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The role of a content designer in a product team

Elisabeth, a content designer, working with a colleague in PDS

Our website product teams have people doing a variety of different roles. This is to give us a good mix of people with the right skills. Product teams need to research, design, build, and deliver the different products, services, and pages that will eventually make up

Let’s take a look at the part content designers play.

Working in different teams

We currently have five content designers working across product teams. They’re responsible for content related to the product and contribute to its design by:

  • developing content strategies based on user needs
  • writing clear, accurate, and accessible content in plain English
  • reviewing content to make sure it’s accurate, relevant, accessible, and written in line with the PDS style guide and web writing guide
  • communicating the principles of content design to the product team and other teams across Parliament
  • advocating for users of by challenging anything that doesn’t support their needs
  • working closely with colleagues from other expert disciplines (for example, user researchers, designers, developers, analysts)
  • working with other content designers to make sure Parliament's content is consistent across products

Content designers need to be flexible

We recently blogged about the iterative approach we’re taking to designing In the post we explain what we mean when we say a product is in the discovery, alpha, beta and live phases.

In each phase, the thing we’re working on might look and feel very different. This is because research shows the need for changes or improvements following user feedback.

The same goes for the work of a content designer. Their responsibilities look different depending on how far along we are in developing a product or service.

Questioning and challenging in discovery

During the discovery phase, a content designer asks who the users are and questions whether they need the thing the team is proposing to build. They research other existing content that may meet the needs, or partially meet the needs, of those users.

They then observe user research and help to write a set of user stories and acceptance criteria. The user needs are then prioritised by the team to help us when we’re building prototypes.

From there they start designing content for the minimum viable user journey. This should meet requirements for accessibility and it's then agreed how to measure the success of that content.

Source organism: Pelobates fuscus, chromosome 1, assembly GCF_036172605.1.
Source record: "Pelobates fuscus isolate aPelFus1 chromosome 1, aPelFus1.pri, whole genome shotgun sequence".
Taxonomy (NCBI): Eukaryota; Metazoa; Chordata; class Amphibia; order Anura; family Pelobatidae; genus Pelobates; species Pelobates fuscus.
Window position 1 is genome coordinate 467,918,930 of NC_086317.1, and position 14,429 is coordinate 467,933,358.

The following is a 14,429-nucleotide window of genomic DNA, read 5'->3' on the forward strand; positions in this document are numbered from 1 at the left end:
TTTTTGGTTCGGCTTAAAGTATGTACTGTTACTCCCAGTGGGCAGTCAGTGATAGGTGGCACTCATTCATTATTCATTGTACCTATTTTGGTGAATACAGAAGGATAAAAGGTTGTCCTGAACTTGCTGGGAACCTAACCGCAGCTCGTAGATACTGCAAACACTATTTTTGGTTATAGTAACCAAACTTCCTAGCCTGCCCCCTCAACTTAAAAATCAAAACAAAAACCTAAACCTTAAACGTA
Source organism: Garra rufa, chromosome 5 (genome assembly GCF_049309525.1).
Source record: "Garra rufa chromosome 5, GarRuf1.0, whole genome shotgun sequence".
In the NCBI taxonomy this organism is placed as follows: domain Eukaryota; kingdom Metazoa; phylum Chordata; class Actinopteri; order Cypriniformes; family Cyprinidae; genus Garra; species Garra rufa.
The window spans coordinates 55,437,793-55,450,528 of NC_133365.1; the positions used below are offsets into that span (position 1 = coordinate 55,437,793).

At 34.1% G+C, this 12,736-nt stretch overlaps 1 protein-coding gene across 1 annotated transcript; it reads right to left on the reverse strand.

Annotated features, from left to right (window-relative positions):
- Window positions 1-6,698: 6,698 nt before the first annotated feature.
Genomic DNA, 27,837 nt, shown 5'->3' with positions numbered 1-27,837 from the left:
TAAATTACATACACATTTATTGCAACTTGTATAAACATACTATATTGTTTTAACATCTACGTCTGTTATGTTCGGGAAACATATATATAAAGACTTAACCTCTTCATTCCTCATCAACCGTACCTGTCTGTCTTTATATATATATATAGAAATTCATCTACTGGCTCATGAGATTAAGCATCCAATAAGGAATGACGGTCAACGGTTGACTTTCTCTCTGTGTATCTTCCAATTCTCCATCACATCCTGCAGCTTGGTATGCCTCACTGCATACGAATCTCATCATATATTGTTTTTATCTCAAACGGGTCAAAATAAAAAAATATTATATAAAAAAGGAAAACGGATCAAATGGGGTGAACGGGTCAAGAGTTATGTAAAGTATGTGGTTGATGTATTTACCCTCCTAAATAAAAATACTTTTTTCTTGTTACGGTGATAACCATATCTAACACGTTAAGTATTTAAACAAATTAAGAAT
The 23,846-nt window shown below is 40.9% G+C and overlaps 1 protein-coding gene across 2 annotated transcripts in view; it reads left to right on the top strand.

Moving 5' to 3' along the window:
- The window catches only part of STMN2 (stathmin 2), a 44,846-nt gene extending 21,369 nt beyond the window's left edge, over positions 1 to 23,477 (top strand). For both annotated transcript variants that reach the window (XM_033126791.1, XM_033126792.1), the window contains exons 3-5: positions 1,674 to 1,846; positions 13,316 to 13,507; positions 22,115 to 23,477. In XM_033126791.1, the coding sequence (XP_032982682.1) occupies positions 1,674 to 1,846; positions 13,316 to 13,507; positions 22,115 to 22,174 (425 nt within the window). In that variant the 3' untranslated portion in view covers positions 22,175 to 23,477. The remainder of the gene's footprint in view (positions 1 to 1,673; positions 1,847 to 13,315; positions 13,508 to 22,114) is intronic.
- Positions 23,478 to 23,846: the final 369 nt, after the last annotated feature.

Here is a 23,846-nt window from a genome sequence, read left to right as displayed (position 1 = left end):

At this stage, a content designer - with their knowledge of search engine optimisation (SEO) and URL best practice - also helps make one of the most difficult decisions: what to call a service.

Identifying problems and reducing risks in alpha

Content designers work with the team to set goals for the alpha. They design content for prototypes of the pages or service.

They then take part in usability testing of those prototypes to identify problems (for example, how easy it is to use or whether the user can find what they need first time) and decide how they'll solve them.

Although we've just released the brand new hybrid bills service, most of the products we’re working on are better versions of existing services or pages.

Regardless of whether we’re re-designing or starting from scratch, the content designer uses the alpha phase to work with subject matter experts. This is helpful to understand the service’s content and its position in relation to the other online products and services.

This means they can start to write new user stories that relate to the overall user experience of, rather than being tied to individual features.

Focus on improvements in beta

During the beta phase, a content designer reviews all content relating to the pages or service to check that it can be used in full by users.

They improve the pages or service by testing it based on the user stories they created in the alpha phase. They make decisions on content improvements based on data that shows what good looks like. They look again at accessibility and improve the pages or service based on the result.

And, because we’re open and transparent, our content designers share any content lessons learned or reasoning for design decisions on this blog, as well as during team retrospectives.

And who knows what happens in live?

We don’t have a content-heavy product that’s fully live yet. This means it’s tricky to say exactly what the role of a content designer in a product team is during this phase. We think it’ll mean handing over the product's content to the department or team in Parliament that will have responsibility for its ongoing maintenance and improvement.

Oh, and it’ll also mean moving on to the next product, taking the lessons they've learned into a new team. After all, building a website in an iterative way means that we're never really finished.

Read more about the work we're doing to improve

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